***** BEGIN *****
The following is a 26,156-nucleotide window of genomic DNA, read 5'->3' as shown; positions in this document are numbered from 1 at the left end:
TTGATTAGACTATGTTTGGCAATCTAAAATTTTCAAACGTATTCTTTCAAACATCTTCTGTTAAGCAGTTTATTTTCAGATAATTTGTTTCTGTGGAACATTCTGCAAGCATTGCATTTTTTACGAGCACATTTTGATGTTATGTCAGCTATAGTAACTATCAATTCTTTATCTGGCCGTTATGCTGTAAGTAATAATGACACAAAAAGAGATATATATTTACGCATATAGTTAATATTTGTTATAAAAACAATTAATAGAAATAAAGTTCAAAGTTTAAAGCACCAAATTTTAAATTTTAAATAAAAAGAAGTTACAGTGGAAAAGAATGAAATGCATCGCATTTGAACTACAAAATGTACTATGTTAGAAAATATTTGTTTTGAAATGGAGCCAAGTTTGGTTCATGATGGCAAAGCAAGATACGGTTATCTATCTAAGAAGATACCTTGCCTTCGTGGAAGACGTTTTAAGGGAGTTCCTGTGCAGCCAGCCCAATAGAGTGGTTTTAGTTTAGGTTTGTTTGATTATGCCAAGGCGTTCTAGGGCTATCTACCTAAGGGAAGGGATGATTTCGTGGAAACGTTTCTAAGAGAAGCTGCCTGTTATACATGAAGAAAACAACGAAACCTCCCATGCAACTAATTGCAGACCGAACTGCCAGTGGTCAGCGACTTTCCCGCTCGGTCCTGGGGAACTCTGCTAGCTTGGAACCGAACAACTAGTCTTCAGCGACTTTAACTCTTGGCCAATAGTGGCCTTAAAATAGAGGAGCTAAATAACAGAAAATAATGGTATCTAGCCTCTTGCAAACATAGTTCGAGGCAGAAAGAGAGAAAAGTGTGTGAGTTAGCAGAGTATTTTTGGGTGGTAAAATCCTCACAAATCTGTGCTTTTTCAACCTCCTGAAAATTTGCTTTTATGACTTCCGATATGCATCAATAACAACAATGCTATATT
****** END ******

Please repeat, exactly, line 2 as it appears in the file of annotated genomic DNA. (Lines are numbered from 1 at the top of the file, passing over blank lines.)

TTGATTAGACTATGTTTGGCAATCTAAAATTTTCAAACGTATTCTTTCAAACATCTTCTGTTAAGCAGTTTATTTTCAGATAATTTGTTTCTGTGGAACATTCTGCAAGCATTGCATTTTTTACGAGCACATTTTGATGTTATGTCAGCTATAGTAACTATCAATTCTTTATCTGGCCGTTATGCTGTAAGTAATAATGACACAAAAAGAGATATATATTTACGCATATAGTTAATATTTGTTATAAAAACAATTAATAGAAATAAAGTTCAAAGTTTAAAGCACCAAATTTTAAATTTTAAATAAAAAGAAGTTACAGTGGAAAAGAATGAAATGCATCGCATTTGAACTACAAAATGTACTATGTTAGAAAATATTTGTTTTGAAATGGAGCCAAGTTTGGTTCATGATGGCAAAGCAAGATACGGTTATCTATCTAAGAAGATACCTTGCCTTCGTGGAAGACGTTTTAAGGGAGTTCCTGTGCAGCCAGCCCAATAGAGTGGTTTTAGTTTAGGTTTGTTTGATTATGCCAAGGCGTTCTAGGGCTATCTACCTAAGGGAAGGGATGATTTCGTGGAAACGTTTCTAAGAGAAGCTGCCTGTTATACATGAAGAAAACAACGAAACCTCCCATGCAACTAATTGCAGACCGAACTGCCAGTGGTCAGCGACTTTCCCGCTCGGTCCTGGGGAACTCTGCTAGCTTGGAACCGAACAACTAGTCTTCAGCGACTTTAACTCTTGGCCAATAGTGGCCTTAAAATAGAGGAGCTAAATAACAGAAAATAATGGTATCTAGCCTCTTGCAAACATAGTTCGAGGCAGAAAGAGAGAAAAGTGTGTGAGTTAGCAGAGTATTTTTGGGTGGTAAAATCCTCACAAATCTGTGCTTTTTCAACCTCCTGAAAATTTGCTTTTATGACTTCCGATATGCATCAATAACAACAATGCTATATT